McLeod Smith.



There is no doubt that the magazine industry as a whole has been

enjoying an advertising boom of late. But there are serious concerns

over whether the increases in ad revenue can be sustained. 'The number

of magazines is increasing but the budgets of clients are static,'

Carat's director of press, Tim Kirkman, says. 'The market will get more

competitive and all titles are going to come in for a squeeze.

Publishers will try to negotiate their way into positions of greater

share and volume and only the very strongest will be able to achieve

that.'



IPC Southbank's managing director, Tim Brooks, agrees: 'We've been

through a boom and a lot of titles have launched into growth markets but

we're not going to get more ad revenue and so the rate of launches will

slow and publishers will look closely at underperformers. In a growth

market they can live off crumbs from the big boys but not now.'



A cull of the sector's underperformers is just one consequence of a

probable ad revenue squeeze. The sector is also likely to see titles

being drawn into a round of acquisitions as we enter a period of

publisher consolidation.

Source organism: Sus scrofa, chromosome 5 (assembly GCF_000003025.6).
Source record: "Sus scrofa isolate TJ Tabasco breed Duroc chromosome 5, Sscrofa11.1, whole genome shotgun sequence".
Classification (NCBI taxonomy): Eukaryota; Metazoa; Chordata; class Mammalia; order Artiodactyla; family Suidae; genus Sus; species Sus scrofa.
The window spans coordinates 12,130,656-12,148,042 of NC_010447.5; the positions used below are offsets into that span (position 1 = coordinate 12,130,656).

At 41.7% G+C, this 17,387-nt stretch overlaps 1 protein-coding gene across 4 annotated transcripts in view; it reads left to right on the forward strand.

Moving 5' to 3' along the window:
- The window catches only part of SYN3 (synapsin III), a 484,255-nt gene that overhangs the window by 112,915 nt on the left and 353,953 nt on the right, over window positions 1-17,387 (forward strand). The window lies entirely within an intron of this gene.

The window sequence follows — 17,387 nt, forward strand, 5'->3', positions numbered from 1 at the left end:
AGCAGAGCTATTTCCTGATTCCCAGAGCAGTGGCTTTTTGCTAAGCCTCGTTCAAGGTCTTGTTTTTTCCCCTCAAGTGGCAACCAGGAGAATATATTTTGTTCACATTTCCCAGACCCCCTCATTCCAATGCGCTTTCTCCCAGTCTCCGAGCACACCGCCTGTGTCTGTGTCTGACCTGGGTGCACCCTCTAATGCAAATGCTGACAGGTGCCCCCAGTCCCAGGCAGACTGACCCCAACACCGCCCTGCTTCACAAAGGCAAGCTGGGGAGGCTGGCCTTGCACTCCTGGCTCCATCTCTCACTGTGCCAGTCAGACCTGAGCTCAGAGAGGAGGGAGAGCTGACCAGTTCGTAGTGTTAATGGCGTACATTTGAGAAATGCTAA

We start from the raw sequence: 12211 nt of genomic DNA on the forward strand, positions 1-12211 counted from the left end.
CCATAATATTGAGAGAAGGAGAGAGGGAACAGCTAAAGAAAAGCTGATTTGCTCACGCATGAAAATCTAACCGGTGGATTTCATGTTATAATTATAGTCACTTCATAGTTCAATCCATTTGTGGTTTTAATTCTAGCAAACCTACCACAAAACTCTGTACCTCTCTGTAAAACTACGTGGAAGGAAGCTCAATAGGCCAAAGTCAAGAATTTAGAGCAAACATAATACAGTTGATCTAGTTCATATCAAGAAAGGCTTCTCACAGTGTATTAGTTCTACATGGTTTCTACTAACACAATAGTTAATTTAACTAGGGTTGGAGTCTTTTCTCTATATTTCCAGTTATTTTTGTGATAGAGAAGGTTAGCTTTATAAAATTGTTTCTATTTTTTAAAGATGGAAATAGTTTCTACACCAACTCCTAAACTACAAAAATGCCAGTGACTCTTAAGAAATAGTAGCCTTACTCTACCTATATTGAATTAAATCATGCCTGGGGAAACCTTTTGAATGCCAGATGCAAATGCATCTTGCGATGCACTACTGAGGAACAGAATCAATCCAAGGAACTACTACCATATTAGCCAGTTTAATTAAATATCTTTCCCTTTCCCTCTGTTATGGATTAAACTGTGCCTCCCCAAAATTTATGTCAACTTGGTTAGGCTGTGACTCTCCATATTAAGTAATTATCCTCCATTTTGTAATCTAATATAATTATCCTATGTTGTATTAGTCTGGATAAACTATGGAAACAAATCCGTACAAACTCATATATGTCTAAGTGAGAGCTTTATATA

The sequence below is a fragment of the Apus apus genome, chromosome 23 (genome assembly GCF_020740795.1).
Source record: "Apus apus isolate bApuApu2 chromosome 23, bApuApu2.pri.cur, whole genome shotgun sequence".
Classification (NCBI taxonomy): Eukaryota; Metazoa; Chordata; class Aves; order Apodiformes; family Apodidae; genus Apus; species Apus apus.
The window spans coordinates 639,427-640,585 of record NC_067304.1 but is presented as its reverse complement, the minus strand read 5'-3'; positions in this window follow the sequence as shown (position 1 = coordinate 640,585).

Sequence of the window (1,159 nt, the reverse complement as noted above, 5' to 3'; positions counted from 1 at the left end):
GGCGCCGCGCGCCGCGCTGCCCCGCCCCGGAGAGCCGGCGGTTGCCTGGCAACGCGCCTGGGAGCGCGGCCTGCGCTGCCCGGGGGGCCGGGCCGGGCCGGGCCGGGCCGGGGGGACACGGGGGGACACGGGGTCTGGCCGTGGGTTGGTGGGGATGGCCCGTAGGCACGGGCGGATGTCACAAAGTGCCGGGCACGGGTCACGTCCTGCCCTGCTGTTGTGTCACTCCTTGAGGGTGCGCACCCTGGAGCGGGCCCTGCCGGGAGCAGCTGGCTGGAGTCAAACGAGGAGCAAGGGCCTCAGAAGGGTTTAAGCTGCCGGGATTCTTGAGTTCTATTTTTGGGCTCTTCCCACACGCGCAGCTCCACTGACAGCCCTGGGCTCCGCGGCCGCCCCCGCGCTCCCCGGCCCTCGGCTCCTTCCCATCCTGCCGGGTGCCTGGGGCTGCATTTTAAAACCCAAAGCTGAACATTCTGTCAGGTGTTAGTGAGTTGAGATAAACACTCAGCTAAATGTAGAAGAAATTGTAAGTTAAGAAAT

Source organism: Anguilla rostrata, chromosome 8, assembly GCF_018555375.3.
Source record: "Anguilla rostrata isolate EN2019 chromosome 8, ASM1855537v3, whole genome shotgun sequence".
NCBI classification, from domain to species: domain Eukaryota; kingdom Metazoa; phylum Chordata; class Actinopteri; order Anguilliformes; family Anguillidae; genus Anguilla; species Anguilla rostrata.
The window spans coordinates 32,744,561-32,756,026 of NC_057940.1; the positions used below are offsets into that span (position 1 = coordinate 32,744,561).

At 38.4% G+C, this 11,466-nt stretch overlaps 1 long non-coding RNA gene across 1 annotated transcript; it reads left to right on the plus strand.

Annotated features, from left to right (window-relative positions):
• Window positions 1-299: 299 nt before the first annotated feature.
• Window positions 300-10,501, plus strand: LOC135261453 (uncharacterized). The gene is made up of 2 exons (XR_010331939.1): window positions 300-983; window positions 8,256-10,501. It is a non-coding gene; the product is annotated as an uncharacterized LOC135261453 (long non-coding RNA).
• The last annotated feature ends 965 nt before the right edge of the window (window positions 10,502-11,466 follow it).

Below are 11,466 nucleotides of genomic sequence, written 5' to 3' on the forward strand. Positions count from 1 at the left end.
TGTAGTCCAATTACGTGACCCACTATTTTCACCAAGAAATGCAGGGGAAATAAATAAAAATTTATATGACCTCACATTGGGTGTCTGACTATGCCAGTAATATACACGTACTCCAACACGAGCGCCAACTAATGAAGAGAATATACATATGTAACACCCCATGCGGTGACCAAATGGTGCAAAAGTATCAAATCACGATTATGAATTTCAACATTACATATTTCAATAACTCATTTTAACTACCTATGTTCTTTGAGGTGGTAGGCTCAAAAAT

With ad revenue under greater pressure, publishers will attempt to

leverage wider portfolios to appeal to media agencies' margins.



'These days media agencies have to be efficient and buy efficiently so

consolidation conforms to their needs because they can achieve coverage

with fewer points of contact,' Brooks says. 'IPC is unique in having

weeklies and monthlies, mass market and glossy, so we're able to offer a

whole menu. But if you look at the recent behaviour of our competitors,

they're mindful of that. Conde Nast launched into the mass market with

Glamour.



Emap couldn't sell frequency so they launched Heat and put out Red to

give them a stronger position in women's monthlies. NatMags' acquisition

of Gruner & Jahr was about adding more mass market to a relatively

upmarket stable and taking them into the weekly market for the first

time.'



Publishers could choose to stretch their portfolios still further as

they look at new ways of drawing in advertisers. H Bauer's introduction

of the fortnightly Real could herald a new fortnightly territory for the

glossy market - as well as dragging that publisher's own portfolio

upmarket.



Meanwhile, Glamour's A5 size and initial pounds 1.50 cover price could

well inspire imitators aimed at convincing readers and advertisers that

their magazine offers something different.



However, the expansion of publishing giants' portfolios does not